Be personally involved with your child’s budding talent. If it’s music, sit with them while they practice. If it’s sports, stay, watch, and observe their practice or game. Be involved and be genuinely interested.
Make practicing mandatory. Practicing is hard. It requires mental, emotional, physical, and spiritual energy.
Find out what motivates your child and use that as an incentive. Jenny’s mother and her teacher used competitions as incentives because she loved performing.
Along with competitions, create performance opportunities at home, school or church. Jenny’s mother invited kids from the neighborhood to hear her play. On a more exotic scale, Jenny’s children perform with her at concerts all over the world. It’s a huge motivator!
Think of ways you can encourage your child. When developing talent, there will always be “bumpy” times where they will need to know that you are there to help, boost and reassure them.
#7 Make family relationships paramount
Prioritize family relationships. It’s important to help your child develop their talents, but family comes first. For Jenny, it’s always her children before music. It’s always her husband before music.
Jenny concludes, “I owe a lot to my mother. She felt my talent was a gift from God and my responsibility was to work hard and to use my gift to draw people to God. I’m teaching my children the same thing.”
A Mother’s Role & Influence: Teaching Children How to Serve. Cami Hoopes
Cami Hoopes of California is the mother of Cassidy, Julianna, Bella, and Cosette. They’re beautiful, talented girls and each of them understands the importance of service.
How did they learn this? From their mother. Cami has taught her daughters some simple truths about service that we often forget.
- Never convenient
- Never easy
- Starts in the home
- And is what fills the world with better human beings.
Despite that three of her four daughters have either physical or mental challenges, Cami found time to teach them about service.
Her oldest daughter, Cassidy suffers from severe digestive issues that demand a strict diet.
Cosette was diagnosed with craniopharyngioma, a benign brain tumor at age 5. It took 30 treatments of radiation to kill the tumor but it also destroyed her pituitary gland, compromised her thyroid, and left her with a loss of peripheral vision. She’s been on daily medications and shots every day since she was 5-years old.
Bella was born with Downs syndrome. At 4 ½ months old, she had open-heart surgery to repair holes in her heart. She also has ADHD and celiac disease. Like many DS children, she has speech and learning issues. Recently, she had two hip replacement surgeries.
Instead of looking at these challenges as burdens, Cami and Tim have used them to teach their children about serving one another.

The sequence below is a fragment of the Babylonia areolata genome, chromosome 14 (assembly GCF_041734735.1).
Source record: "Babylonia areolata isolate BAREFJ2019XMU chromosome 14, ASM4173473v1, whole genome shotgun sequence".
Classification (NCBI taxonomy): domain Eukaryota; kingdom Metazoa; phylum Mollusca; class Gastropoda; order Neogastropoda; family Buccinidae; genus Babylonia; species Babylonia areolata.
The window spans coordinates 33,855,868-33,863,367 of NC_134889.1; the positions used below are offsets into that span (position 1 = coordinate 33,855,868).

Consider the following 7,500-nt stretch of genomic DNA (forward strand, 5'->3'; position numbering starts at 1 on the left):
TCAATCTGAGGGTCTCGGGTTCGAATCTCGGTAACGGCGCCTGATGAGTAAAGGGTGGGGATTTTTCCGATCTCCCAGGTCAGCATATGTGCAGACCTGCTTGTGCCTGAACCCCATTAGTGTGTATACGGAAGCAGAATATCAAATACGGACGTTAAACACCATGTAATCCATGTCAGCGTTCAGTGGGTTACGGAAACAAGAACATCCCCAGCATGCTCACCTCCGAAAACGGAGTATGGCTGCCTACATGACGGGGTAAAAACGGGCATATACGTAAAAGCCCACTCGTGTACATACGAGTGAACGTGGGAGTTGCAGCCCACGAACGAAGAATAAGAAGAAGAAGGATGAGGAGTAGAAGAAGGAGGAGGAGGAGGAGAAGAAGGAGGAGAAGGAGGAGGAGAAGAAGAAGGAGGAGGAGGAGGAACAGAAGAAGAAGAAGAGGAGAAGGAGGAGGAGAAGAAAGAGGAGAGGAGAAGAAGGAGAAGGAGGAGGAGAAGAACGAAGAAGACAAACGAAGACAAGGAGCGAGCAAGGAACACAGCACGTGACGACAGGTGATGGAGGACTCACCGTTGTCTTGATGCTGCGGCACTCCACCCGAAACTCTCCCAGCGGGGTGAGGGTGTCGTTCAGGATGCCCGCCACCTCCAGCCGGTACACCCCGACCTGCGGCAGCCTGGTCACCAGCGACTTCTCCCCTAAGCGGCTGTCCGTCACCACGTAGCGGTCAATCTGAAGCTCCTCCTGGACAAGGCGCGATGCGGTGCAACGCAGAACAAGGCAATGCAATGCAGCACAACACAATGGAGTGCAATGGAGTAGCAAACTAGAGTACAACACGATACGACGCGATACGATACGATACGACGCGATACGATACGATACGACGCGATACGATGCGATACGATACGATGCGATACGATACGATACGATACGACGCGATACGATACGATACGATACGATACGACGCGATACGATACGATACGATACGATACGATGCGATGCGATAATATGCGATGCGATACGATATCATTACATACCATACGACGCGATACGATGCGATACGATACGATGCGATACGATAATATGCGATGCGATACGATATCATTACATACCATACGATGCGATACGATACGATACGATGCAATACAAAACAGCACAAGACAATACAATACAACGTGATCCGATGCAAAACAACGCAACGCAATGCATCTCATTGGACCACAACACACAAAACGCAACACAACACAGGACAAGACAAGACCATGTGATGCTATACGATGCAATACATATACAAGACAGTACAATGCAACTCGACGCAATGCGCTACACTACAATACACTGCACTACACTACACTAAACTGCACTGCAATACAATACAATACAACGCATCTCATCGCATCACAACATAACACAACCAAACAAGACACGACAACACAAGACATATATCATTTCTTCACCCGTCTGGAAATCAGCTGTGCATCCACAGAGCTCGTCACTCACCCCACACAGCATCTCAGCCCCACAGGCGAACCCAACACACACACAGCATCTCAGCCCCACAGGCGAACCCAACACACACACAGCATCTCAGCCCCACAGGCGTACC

Here’s Cami’s advice to parents who want to teach their children about service.
3 Ways to Teach Your Child to Serve
#1: Service Starts in the Home…
Teach your children to help and support each other. If you want them to be close, they need to serve one another.
Bella had difficulties with speech and language so the sisters all learned American Sign Language so they could communicate with her.
Cassidy and Bella have to be on a special gluten-free diet, so all the siblings agreed it would easier if the whole family went on the diet together.
When Bella was little she was a flight risk making it difficult for the family to go on vacations. Their priority was to keep her safe so they stuck close to home and created fun activities. The focus of vacations was not visiting exotic places; it was being together as a family.
#2: Serve with Compassion…
All children need the compassion of family members; particularly special needs kids. When siblings are supportive of the needs of a brother or sister, something magical happens… they spread this kindness to people beyond the family circle. They are concerned about and want to help others. This simple act can have a powerful impact on neighborhoods, schools, and communities.
The sisters’ involvement with raising Bella has taught them to be more compassionate, tender-hearted, and accepting of others. They are the first to reach out to the child on the playground who is all alone or ostracized by their peers. They are the first to help the child being bullied at school. And they are the first to volunteer to give service both at school and church.
#3: Serve by Helping Others to Reach Their Potential…
Even if your children have mental or physical challenges, help them make goals, develop talents, and reach their potential…with the support of family.